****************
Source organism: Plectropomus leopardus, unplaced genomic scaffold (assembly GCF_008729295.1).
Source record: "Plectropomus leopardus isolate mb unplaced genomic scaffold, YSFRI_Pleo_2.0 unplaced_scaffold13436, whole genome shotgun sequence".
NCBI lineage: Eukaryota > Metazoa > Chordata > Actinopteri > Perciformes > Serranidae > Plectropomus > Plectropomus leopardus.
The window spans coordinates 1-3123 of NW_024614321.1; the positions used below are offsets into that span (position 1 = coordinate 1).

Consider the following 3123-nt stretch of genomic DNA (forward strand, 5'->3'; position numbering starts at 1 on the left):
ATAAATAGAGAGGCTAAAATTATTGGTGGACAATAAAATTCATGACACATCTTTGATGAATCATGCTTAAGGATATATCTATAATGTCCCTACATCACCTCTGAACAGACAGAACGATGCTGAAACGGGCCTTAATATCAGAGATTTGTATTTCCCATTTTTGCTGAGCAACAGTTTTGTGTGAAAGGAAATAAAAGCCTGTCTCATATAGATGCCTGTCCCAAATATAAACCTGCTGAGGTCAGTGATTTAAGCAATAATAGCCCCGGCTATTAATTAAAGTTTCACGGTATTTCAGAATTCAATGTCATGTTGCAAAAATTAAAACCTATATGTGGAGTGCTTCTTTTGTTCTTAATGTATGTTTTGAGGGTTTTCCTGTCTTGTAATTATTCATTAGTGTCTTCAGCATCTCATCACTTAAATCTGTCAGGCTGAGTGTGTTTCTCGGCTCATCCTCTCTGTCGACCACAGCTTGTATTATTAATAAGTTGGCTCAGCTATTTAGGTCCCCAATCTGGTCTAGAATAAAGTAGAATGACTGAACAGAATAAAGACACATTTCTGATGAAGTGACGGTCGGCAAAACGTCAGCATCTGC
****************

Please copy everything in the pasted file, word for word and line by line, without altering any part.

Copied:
Source organism: Plectropomus leopardus, unplaced genomic scaffold (assembly GCF_008729295.1).
Source record: "Plectropomus leopardus isolate mb unplaced genomic scaffold, YSFRI_Pleo_2.0 unplaced_scaffold13436, whole genome shotgun sequence".
NCBI lineage: Eukaryota > Metazoa > Chordata > Actinopteri > Perciformes > Serranidae > Plectropomus > Plectropomus leopardus.
The window spans coordinates 1-3123 of NW_024614321.1; the positions used below are offsets into that span (position 1 = coordinate 1).

Consider the following 3123-nt stretch of genomic DNA (forward strand, 5'->3'; position numbering starts at 1 on the left):
ATAAATAGAGAGGCTAAAATTATTGGTGGACAATAAAATTCATGACACATCTTTGATGAATCATGCTTAAGGATATATCTATAATGTCCCTACATCACCTCTGAACAGACAGAACGATGCTGAAACGGGCCTTAATATCAGAGATTTGTATTTCCCATTTTTGCTGAGCAACAGTTTTGTGTGAAAGGAAATAAAAGCCTGTCTCATATAGATGCCTGTCCCAAATATAAACCTGCTGAGGTCAGTGATTTAAGCAATAATAGCCCCGGCTATTAATTAAAGTTTCACGGTATTTCAGAATTCAATGTCATGTTGCAAAAATTAAAACCTATATGTGGAGTGCTTCTTTTGTTCTTAATGTATGTTTTGAGGGTTTTCCTGTCTTGTAATTATTCATTAGTGTCTTCAGCATCTCATCACTTAAATCTGTCAGGCTGAGTGTGTTTCTCGGCTCATCCTCTCTGTCGACCACAGCTTGTATTATTAATAAGTTGGCTCAGCTATTTAGGTCCCCAATCTGGTCTAGAATAAAGTAGAATGACTGAACAGAATAAAGACACATTTCTGATGAAGTGACGGTCGGCAAAACGTCAGCATCTGC